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Energy Transitions Research at the University of Cambridge

 
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How do other countries waste less plastic?

Plastic waste is a global problem. Finding out what people do in other countries can help tackle problems in the UK. Researchers travelled to interview local communities in Japan, South Africa and Uruguay. Findings showed that, like people, plastics also have a ‘social life.’ Items like plastic bags have become more than just a way to carry groceries. Plastics items, like branded clothing, become symbols that say something about who we are. But exactly what our plastics use says about us is constantly changing. In turn, so is our willingness to use plastics differently.

 

What is the culture around plastics in Japan?

The idea of not getting a free plastic bag when shopping is a problem. This is because of a culture of high standards of customer service and cleanliness. To make people pay for something so basic, was seen by some as stinginess. One person said they felt embarrassed by carrying their shopping without a bag. Another said they felt shy about other people seeing what they had bought. Shoppers and shop owners both thought about theft. A plastic bag supplied at the till communicates that goods have been paid for. Shopping without a bag or using some other bag risked all customers looking like shoplifters. 

 

Are there places where the plastics culture is similar to the UK?

Yes, there were similarities with Uruguay

In Uruguay, small plastic bottled water was refilled and re-used with tap water. Bigger 5-litre bottles were re-purposed as plant pots. Ice-cream tubs were also kept after their contents had been consumed. Similar re-use of bottles and tubs happened in Cambridge. Some households preferred transparent plastic with branding that was simple to remove. It meant it was easy to see what was inside and to add new labels. But unlike in the UK, ice-cream tubs in Uruguay were also used by small businesses. Uruguay is switching to a different way of recycling that will be similar to Europe. The campaign to launch the new scheme uses a Japanese girl showing local people how to recycle. Usually, adverts for behaviour change are of people the audience can relate to. Instead Japan is constructed as the bastion of best practice that Uruguay should follow.

 

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Diego used stacked ice-cream tubs to store bike parts, tools, and accessories in his bicycle workshop

 

Cambridge has it easy compared to Cape Town

In the UK plastics are recycled as part of weekly collections. In South Africa, most people are provided with one wheelie bin for all their rubbish. People called ‘waste pickers’ sort through this waste and pick out anything worth selling. Residents who want to recycle need to make their own arrangements. In Cape Town the government provides centres where people can drop off their recyclable materials.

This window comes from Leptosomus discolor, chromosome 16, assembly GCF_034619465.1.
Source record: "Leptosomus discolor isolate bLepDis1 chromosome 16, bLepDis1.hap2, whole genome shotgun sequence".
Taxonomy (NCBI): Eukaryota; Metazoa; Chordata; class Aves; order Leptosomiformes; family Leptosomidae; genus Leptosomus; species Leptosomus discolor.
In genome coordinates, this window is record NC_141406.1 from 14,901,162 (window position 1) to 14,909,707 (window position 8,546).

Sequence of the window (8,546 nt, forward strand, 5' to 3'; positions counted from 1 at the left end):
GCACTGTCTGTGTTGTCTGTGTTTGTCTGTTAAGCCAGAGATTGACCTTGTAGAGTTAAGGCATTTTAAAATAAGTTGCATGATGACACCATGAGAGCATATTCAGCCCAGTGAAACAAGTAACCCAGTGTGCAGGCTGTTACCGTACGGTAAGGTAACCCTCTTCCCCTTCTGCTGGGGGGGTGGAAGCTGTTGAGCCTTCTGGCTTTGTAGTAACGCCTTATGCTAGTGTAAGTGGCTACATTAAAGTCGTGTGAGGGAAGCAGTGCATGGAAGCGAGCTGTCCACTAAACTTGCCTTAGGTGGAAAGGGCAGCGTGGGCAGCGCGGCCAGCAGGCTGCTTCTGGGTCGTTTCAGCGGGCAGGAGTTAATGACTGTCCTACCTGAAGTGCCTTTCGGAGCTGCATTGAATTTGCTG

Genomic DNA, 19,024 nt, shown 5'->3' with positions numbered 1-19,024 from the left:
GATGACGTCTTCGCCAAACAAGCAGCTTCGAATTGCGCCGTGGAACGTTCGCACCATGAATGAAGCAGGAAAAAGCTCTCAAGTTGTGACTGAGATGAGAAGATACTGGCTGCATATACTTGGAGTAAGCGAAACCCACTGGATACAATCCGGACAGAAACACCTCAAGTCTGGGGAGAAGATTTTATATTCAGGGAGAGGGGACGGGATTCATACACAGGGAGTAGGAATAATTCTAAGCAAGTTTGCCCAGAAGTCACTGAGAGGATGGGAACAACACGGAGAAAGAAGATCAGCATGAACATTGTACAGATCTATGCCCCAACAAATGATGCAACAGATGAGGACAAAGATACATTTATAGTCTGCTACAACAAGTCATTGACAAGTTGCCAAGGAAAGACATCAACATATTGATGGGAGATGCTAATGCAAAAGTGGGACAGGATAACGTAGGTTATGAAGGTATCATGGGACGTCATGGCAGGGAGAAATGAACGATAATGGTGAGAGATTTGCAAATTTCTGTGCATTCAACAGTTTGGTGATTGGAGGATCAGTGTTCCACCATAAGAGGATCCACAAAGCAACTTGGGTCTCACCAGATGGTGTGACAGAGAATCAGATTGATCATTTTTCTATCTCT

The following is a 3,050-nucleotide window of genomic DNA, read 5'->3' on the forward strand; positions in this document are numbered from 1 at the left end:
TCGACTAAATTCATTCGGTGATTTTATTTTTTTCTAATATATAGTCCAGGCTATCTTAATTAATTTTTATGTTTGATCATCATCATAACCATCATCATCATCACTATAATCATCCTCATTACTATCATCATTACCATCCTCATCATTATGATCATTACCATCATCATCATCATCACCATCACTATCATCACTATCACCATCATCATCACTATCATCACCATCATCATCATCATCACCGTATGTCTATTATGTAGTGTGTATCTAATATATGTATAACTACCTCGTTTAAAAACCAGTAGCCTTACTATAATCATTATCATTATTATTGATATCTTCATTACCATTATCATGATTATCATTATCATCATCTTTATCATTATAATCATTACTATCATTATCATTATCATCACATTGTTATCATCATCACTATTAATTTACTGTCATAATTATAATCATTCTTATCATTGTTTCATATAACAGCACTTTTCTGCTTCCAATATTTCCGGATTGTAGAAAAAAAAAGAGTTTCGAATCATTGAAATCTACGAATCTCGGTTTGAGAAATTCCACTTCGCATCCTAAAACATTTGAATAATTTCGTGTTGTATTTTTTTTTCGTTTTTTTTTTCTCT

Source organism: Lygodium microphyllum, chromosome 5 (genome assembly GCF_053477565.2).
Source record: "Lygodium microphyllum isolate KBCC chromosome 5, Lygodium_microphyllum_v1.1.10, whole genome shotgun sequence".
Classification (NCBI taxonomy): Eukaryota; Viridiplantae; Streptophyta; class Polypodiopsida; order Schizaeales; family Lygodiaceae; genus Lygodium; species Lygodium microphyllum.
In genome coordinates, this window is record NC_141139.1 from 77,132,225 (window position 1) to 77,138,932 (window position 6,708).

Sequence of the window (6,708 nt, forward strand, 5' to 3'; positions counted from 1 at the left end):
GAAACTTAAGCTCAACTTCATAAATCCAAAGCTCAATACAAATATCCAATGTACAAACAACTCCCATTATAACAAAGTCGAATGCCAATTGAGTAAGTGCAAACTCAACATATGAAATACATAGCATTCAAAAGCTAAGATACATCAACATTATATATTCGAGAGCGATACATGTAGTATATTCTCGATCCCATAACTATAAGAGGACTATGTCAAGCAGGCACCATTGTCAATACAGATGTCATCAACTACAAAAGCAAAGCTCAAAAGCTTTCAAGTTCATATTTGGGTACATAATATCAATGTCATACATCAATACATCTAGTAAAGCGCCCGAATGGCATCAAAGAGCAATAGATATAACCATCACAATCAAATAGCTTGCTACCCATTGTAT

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Centres are not always near to homes so if people want to recycle they must drive it to the nearest drop off facility

 

What if you don’t have a car?

Most people do not have a car or have recycling collected from their home, so a lot of plastic ends up in landfills. In some landfills waste pickers sift through waste and pick out plastic to sell to be recycled. But in some suburbs, plastic ends up in the streets or piled up on street corners. To tackle this problem, research involved setting up a recycling scheme in Cape Town. Teresa Perez worked with Rachel Mash (Green Anglicans) at Eluvukweni Church in Crossroads. The congregation collected 80kg of plastic in one month. Although this sounds like a lot, the prices for plastic bottles are very low. Findings showed that for many people, recycling plastic is not worth the effort.

 

Can I see what 80kg of plastic looks like?

Yes! Watch a team of volunteers crushing and sorting plastic bottles on Mandela Day in Cape Town.

This video is taken from the blog post titled ‘Mandela Day at Eluvukweni Church’ as part of the Valuing Plastic Project in South Africa

Still interested?

Research into Japan and the World is part of ongoing research happening here at Cambridge. You can find out more about research on waste work in Uruguay. Listen to Patrick O’Hare talking about differing meanings of waste on BBC Radio 4. Read about how social scientists research waste in general. Updates recycling on South Africa can be found on the Valuing Plastic Blog. If you are interested in the social life of plastic in other regions, read about our international workshop.

 

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